No documentary is objective. Even when a nonfiction film lacks narration, a storyline, or Michael Moore, someone has to decide what to leave in and what to leave out. That’s what any kind of art is: deciding what to leave in and what to leave out. The particular art of the fly-on-the-wall documentary has been practiced and perfected for a half-century now by Frederick Wiseman, the wizened octogenarian who won an honorary Oscar last year (a very hip choice on the Academy’s part). In an age when documentaries continue to push for telling stories—easily digested, preferably with a theme of redemption, and accompanied by an insistent musical score, because the goal is to uplift and energize you—Wiseman stubbornly disdains all that. His new film, Ex Libris: New York Public Library, is like an old card catalog organized according to the Dewey Decimal System: calm, useful, elegant.
Ex Libris is, like many of Wiseman’s films, a wide-ranging look at the different functions of a complex institution. In this case, these range from Library events—including Q&As with recognizable art-world celebrities such as Elvis Costello and Ta-Nehisi Coates—to the nitty-gritty of board meetings and sorting rooms. (The sorting room at a public library is an amazing place.) Periodically we listen in as library top brass debate attendance statistics and future goals, but we also eavesdrop on those manning the information lines—including one employee who blandly informs a caller that actually, unicorns never existed. Although Wiseman spends a great deal of time at the grand central library in Manhattan, he also visits smaller branches, observing the people who try to solve issues of funding and relevance. If you think libraries are among democracy’s greatest products, behold some heroes in the cause.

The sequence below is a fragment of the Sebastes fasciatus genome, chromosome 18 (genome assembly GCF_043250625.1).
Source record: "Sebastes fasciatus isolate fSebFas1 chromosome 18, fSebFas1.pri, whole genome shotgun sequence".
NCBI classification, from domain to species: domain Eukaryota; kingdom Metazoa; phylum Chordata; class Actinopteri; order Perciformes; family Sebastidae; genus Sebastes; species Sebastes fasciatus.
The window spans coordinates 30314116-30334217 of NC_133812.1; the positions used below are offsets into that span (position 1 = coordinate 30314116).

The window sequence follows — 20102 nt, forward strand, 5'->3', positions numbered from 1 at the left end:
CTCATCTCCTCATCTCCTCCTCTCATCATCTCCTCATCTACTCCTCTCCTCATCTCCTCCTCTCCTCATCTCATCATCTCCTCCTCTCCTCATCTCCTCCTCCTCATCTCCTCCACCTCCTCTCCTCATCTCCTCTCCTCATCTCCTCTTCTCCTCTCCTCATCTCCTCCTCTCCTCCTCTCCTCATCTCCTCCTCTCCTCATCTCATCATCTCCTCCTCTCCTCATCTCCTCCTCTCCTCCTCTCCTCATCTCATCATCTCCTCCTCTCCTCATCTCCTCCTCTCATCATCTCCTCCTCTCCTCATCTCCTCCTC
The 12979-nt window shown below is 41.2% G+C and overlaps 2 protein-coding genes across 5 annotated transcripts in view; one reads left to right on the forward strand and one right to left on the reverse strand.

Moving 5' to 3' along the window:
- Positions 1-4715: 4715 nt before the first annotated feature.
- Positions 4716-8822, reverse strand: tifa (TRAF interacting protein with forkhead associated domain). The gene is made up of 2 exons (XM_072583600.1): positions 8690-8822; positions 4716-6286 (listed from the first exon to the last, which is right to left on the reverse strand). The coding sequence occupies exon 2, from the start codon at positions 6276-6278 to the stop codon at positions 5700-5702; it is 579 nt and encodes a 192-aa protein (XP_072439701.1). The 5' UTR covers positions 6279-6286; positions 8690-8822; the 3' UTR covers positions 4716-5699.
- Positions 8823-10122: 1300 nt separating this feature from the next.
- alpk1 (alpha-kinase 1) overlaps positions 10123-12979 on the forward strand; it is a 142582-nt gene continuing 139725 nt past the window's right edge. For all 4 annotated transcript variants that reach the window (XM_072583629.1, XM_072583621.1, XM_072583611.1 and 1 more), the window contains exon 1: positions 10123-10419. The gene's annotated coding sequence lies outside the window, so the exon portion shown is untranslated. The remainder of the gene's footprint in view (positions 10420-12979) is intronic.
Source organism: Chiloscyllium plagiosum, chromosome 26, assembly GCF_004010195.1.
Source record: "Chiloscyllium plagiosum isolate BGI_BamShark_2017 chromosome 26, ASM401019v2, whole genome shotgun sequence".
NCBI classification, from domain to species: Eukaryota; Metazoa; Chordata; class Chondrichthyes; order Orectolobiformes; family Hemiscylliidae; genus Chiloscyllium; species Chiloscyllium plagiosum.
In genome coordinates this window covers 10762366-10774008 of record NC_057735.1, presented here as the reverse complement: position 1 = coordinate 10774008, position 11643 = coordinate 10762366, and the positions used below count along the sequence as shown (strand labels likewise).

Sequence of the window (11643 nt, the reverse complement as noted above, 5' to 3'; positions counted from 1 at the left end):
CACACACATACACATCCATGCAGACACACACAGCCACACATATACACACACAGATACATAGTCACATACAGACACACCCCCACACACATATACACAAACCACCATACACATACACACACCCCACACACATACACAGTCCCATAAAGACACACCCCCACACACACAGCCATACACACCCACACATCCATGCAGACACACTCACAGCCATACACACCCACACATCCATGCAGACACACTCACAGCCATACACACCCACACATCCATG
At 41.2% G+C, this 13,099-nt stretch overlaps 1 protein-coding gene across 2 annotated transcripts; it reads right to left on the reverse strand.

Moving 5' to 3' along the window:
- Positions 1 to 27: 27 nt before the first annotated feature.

Wiseman allows the film to stretch out to 197 minutes, all without a conventional through-line. But there is a recurring subject: the difficulty of defining what a library is in the 21st century. The notion of a library as a place where people check out books is only occasionally referred to; as befits a society in which libraries are distinguished by their banks of computer monitors, we only occasionally see an actual book in this film. As Ex Libris shows it, today’s library is a community center, a resource for accessing the Internet and acquiring smartphones, and, quite simply, a place where people talk through ideas and needs.
Notice, too, that in revealing a library’s deep well of information and social importance, Wiseman is reflecting on his own art. Ex Libris might seem randomly ordered, but this is where we get into that stuff about what to leave in and out. For instance, something has to go first, and Wiseman begins the film with an onstage interview featuring the articulate atheist Richard Dawkins. He speaks of the beautiful wonder found in reality and the factual world—an attitude that could easily describe Wiseman’s own rigorous method. Some of the excerpts from public programs might seem indulgent—we get it, the library has a lot of great events—until you realize that almost all of them relate to Wiseman’s purpose as a documentarian. It’s there in Costello’s thoughtful warning against the over-interpretation of his songs, and it’s there in the library’s internal debates about whether it can better serve the public with titles that are popular or titles that are obscure but might be valuable to a small minority someday. In a quiet way, everything feeds into the Wiseman approach, including a slam poet who describes the need to speak his truth outside the mainstream formats. Wiseman is too discreet to come right out and say that—or shout it, as the poet does—so he lets his methodical style speak for him.
Anyone looking for a comforting storyline will bail after 30 minutes. But if you’re curious about how a system works, and prefer not being told what to think, Ex Libris may very well uplift and energize you. Ex Libris: New York Public Library, Not rated. Opens Fri., Oct. 6 at the Northwest Film Forum.